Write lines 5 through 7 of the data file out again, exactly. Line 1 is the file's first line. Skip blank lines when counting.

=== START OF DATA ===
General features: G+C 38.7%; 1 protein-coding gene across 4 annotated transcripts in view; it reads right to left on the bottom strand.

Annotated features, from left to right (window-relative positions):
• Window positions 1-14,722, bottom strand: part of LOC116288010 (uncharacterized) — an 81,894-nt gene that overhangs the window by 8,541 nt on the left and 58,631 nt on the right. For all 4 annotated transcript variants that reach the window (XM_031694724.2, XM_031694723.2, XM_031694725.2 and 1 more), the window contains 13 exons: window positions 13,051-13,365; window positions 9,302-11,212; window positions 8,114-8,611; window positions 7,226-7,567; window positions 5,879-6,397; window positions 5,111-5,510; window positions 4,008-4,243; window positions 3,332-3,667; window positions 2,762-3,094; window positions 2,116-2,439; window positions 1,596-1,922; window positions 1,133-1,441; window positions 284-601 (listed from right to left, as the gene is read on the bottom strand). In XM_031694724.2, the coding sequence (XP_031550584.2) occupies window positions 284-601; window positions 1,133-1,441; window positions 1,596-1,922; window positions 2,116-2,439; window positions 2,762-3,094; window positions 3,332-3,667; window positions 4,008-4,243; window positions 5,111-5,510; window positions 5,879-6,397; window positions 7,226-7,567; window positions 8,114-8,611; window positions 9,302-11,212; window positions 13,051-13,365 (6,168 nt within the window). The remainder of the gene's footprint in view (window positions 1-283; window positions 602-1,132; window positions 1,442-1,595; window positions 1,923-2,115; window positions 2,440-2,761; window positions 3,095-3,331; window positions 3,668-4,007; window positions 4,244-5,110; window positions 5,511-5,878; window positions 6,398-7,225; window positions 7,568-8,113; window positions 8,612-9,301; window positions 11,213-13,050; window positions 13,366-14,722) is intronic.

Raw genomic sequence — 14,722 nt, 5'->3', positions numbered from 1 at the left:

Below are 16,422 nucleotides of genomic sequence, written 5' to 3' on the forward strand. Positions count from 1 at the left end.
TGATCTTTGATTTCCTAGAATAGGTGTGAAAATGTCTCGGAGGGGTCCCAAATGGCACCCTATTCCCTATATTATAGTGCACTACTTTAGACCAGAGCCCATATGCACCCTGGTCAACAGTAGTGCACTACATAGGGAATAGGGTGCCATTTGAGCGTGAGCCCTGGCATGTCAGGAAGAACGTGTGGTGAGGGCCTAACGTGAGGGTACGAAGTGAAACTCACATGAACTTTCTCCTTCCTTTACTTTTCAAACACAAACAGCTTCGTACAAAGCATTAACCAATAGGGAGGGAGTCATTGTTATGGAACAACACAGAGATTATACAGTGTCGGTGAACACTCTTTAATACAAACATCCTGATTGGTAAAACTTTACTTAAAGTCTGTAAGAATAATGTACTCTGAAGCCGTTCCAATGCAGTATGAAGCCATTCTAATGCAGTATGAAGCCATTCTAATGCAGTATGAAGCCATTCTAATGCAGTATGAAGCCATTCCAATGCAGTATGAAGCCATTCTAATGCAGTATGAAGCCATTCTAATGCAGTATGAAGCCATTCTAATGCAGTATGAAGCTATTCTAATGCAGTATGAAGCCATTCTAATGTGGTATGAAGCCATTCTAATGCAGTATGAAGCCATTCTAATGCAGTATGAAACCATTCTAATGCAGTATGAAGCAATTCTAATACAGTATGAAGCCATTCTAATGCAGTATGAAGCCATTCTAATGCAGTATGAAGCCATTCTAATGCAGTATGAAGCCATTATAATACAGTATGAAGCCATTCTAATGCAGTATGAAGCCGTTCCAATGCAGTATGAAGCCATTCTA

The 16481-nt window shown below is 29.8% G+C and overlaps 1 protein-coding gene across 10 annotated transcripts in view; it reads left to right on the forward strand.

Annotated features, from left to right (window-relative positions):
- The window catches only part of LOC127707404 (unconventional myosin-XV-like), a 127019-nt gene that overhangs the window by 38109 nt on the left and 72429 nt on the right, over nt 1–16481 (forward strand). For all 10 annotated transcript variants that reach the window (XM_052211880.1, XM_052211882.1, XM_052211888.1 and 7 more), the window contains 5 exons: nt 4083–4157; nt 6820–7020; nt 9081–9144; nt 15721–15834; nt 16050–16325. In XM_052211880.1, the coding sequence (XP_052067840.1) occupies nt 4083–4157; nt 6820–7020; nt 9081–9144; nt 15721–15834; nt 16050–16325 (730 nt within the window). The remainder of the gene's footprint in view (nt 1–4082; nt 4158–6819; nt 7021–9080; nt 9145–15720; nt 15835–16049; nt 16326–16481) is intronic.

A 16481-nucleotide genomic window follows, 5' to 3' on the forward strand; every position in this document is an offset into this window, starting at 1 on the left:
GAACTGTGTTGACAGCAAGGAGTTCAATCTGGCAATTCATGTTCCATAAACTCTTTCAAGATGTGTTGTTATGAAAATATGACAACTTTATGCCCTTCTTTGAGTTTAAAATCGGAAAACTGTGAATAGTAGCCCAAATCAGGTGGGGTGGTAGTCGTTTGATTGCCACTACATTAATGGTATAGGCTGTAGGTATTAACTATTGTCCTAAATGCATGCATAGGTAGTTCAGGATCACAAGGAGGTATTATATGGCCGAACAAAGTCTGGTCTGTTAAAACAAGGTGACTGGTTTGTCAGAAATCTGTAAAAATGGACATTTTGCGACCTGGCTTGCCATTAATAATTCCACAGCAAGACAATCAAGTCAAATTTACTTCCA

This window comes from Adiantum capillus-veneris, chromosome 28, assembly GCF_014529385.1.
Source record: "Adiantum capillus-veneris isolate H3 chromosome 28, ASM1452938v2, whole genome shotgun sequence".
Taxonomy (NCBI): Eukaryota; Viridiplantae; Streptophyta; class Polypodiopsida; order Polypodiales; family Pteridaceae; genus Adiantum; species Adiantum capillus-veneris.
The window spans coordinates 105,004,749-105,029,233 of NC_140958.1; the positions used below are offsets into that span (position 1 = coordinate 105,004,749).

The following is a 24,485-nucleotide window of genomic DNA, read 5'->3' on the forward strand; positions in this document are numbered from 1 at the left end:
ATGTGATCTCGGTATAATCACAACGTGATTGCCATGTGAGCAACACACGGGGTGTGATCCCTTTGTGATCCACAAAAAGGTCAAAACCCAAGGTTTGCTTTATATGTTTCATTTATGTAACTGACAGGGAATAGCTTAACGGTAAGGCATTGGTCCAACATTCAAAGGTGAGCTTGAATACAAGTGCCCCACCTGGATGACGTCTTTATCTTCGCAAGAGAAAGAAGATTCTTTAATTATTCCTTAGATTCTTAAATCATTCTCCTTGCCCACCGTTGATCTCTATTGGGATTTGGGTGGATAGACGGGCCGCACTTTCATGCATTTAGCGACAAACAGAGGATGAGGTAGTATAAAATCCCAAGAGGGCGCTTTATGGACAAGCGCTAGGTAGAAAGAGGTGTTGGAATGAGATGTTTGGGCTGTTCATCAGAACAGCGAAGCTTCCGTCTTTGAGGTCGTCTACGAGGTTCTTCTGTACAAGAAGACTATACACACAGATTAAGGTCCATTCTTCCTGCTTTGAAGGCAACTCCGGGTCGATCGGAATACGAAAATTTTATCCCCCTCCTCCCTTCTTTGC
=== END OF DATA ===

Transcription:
Below are 16,422 nucleotides of genomic sequence, written 5' to 3' on the forward strand. Positions count from 1 at the left end.
TGATCTTTGATTTCCTAGAATAGGTGTGAAAATGTCTCGGAGGGGTCCCAAATGGCACCCTATTCCCTATATTATAGTGCACTACTTTAGACCAGAGCCCATATGCACCCTGGTCAACAGTAGTGCACTACATAGGGAATAGGGTGCCATTTGAGCGTGAGCCCTGGCATGTCAGGAAGAACGTGTGGTGAGGGCCTAACGTGAGGGTACGAAGTGAAACTCACATGAACTTTCTCCTTCCTTTACTTTTCAAACACAAACAGCTTCGTACAAAGCATTAACCAATAGGGAGGGAGTCATTGTTATGGAACAACACAGAGATTATACAGTGTCGGTGAACACTCTTTAATACAAACATCCTGATTGGTAAAACTTTACTTAAAGTCTGTAAGAATAATGTACTCTGAAGCCGTTCCAATGCAGTATGAAGCCATTCTAATGCAGTATGAAGCCATTCTAATGCAGTATGAAGCCATTCTAATGCAGTATGAAGCCATTCCAATGCAGTATGAAGCCATTCTAATGCAGTATGAAGCCATTCTAATGCAGTATGAAGCCATTCTAATGCAGTATGAAGCTATTCTAATGCAGTATGAAGCCATTCTAATGTGGTATGAAGCCATTCTAATGCAGTATGAAGCCATTCTAATGCAGTATGAAACCATTCTAATGCAGTATGAAGCAATTCTAATACAGTATGAAGCCATTCTAATGCAGTATGAAGCCATTCTAATGCAGTATGAAGCCATTCTAATGCAGTATGAAGCCATTATAATACAGTATGAAGCCATTCTAATGCAGTATGAAGCCGTTCCAATGCAGTATGAAGCCATTCTA

The 16481-nt window shown below is 29.8% G+C and overlaps 1 protein-coding gene across 10 annotated transcripts in view; it reads left to right on the forward strand.